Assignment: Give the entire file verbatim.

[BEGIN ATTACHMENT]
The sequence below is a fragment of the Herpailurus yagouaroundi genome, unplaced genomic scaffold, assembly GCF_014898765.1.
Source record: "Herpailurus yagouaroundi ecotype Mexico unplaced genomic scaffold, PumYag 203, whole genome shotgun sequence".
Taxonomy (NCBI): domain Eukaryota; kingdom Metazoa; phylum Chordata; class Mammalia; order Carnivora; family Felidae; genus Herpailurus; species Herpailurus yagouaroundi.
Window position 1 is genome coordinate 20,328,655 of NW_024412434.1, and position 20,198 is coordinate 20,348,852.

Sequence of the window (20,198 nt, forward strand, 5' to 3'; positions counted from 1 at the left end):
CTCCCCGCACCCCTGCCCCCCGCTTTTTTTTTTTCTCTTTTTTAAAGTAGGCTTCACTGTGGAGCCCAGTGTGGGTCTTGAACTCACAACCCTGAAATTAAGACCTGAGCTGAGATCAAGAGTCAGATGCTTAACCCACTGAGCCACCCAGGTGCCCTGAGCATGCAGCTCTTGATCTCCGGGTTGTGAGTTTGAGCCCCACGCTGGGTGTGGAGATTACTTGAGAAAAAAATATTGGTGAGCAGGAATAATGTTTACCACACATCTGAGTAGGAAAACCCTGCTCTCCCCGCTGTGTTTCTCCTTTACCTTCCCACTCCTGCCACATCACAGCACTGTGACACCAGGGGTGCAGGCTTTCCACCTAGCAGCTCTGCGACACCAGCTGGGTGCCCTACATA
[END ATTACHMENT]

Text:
The sequence below is a fragment of the Herpailurus yagouaroundi genome, unplaced genomic scaffold, assembly GCF_014898765.1.
Source record: "Herpailurus yagouaroundi ecotype Mexico unplaced genomic scaffold, PumYag 203, whole genome shotgun sequence".
Taxonomy (NCBI): domain Eukaryota; kingdom Metazoa; phylum Chordata; class Mammalia; order Carnivora; family Felidae; genus Herpailurus; species Herpailurus yagouaroundi.
Window position 1 is genome coordinate 20,328,655 of NW_024412434.1, and position 20,198 is coordinate 20,348,852.

Sequence of the window (20,198 nt, forward strand, 5' to 3'; positions counted from 1 at the left end):
CTCCCCGCACCCCTGCCCCCCGCTTTTTTTTTTTCTCTTTTTTAAAGTAGGCTTCACTGTGGAGCCCAGTGTGGGTCTTGAACTCACAACCCTGAAATTAAGACCTGAGCTGAGATCAAGAGTCAGATGCTTAACCCACTGAGCCACCCAGGTGCCCTGAGCATGCAGCTCTTGATCTCCGGGTTGTGAGTTTGAGCCCCACGCTGGGTGTGGAGATTACTTGAGAAAAAAATATTGGTGAGCAGGAATAATGTTTACCACACATCTGAGTAGGAAAACCCTGCTCTCCCCGCTGTGTTTCTCCTTTACCTTCCCACTCCTGCCACATCACAGCACTGTGACACCAGGGGTGCAGGCTTTCCACCTAGCAGCTCTGCGACACCAGCTGGGTGCCCTACATA